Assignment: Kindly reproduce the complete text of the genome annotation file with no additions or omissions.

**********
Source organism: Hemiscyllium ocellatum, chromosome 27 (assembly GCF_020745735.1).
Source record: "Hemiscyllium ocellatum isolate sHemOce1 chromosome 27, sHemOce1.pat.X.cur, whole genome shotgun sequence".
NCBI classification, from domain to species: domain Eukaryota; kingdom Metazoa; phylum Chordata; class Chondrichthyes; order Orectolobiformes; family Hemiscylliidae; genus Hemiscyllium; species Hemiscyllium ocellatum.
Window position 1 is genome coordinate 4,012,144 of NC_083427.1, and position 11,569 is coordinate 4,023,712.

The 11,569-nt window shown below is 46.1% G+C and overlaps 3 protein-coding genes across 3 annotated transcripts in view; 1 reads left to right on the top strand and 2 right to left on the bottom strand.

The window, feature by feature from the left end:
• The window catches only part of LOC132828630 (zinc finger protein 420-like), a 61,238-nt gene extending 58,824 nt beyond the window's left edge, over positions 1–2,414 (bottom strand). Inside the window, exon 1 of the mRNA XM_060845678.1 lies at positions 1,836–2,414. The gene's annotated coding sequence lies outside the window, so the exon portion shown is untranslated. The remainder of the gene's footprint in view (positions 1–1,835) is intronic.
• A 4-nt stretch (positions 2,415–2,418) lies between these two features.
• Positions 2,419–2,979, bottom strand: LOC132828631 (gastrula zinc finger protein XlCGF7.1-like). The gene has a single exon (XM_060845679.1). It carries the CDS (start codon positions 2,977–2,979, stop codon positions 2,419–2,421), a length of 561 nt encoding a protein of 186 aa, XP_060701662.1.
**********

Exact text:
Source organism: Hemiscyllium ocellatum, chromosome 27 (assembly GCF_020745735.1).
Source record: "Hemiscyllium ocellatum isolate sHemOce1 chromosome 27, sHemOce1.pat.X.cur, whole genome shotgun sequence".
NCBI classification, from domain to species: domain Eukaryota; kingdom Metazoa; phylum Chordata; class Chondrichthyes; order Orectolobiformes; family Hemiscylliidae; genus Hemiscyllium; species Hemiscyllium ocellatum.
Window position 1 is genome coordinate 4,012,144 of NC_083427.1, and position 11,569 is coordinate 4,023,712.

The 11,569-nt window shown below is 46.1% G+C and overlaps 3 protein-coding genes across 3 annotated transcripts in view; 1 reads left to right on the top strand and 2 right to left on the bottom strand.

The window, feature by feature from the left end:
• The window catches only part of LOC132828630 (zinc finger protein 420-like), a 61,238-nt gene extending 58,824 nt beyond the window's left edge, over positions 1–2,414 (bottom strand). Inside the window, exon 1 of the mRNA XM_060845678.1 lies at positions 1,836–2,414. The gene's annotated coding sequence lies outside the window, so the exon portion shown is untranslated. The remainder of the gene's footprint in view (positions 1–1,835) is intronic.
• A 4-nt stretch (positions 2,415–2,418) lies between these two features.
• Positions 2,419–2,979, bottom strand: LOC132828631 (gastrula zinc finger protein XlCGF7.1-like). The gene has a single exon (XM_060845679.1). It carries the CDS (start codon positions 2,977–2,979, stop codon positions 2,419–2,421), a length of 561 nt encoding a protein of 186 aa, XP_060701662.1.